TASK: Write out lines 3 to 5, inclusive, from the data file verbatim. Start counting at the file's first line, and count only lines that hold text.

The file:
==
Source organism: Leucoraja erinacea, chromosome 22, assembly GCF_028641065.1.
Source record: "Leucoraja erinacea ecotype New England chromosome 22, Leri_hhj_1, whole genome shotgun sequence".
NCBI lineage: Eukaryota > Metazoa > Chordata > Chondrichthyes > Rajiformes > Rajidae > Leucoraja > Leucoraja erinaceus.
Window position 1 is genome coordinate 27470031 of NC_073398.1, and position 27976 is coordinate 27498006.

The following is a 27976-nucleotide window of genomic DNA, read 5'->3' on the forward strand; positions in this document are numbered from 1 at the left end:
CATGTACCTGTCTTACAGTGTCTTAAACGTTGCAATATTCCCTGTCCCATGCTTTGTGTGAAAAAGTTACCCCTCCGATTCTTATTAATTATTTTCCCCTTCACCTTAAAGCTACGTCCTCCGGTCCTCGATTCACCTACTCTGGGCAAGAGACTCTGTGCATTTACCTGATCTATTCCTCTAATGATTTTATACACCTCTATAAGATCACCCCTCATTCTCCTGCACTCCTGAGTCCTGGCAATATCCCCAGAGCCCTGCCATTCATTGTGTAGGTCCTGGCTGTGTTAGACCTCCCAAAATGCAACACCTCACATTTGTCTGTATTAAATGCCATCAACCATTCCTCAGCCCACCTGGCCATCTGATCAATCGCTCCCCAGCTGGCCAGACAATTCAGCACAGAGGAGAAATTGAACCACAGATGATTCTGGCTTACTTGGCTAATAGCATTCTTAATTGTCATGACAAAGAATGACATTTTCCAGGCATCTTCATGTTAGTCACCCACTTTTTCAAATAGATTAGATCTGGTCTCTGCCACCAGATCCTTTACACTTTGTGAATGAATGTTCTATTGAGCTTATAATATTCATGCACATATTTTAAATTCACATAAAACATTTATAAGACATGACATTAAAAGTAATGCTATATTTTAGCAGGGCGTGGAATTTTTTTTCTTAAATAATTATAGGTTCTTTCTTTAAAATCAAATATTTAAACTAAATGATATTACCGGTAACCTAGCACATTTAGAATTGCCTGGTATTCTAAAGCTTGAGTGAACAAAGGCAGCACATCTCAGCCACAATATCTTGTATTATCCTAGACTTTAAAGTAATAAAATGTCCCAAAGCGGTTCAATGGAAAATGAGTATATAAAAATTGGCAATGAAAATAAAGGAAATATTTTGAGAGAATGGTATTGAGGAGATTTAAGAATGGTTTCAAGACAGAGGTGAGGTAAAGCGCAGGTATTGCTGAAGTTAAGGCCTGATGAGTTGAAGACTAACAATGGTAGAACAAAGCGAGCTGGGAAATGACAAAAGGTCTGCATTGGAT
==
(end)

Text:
NCBI lineage: Eukaryota > Metazoa > Chordata > Chondrichthyes > Rajiformes > Rajidae > Leucoraja > Leucoraja erinaceus.
Window position 1 is genome coordinate 27470031 of NC_073398.1, and position 27976 is coordinate 27498006.

The following is a 27976-nucleotide window of genomic DNA, read 5'->3' on the forward strand; positions in this document are numbered from 1 at the left end: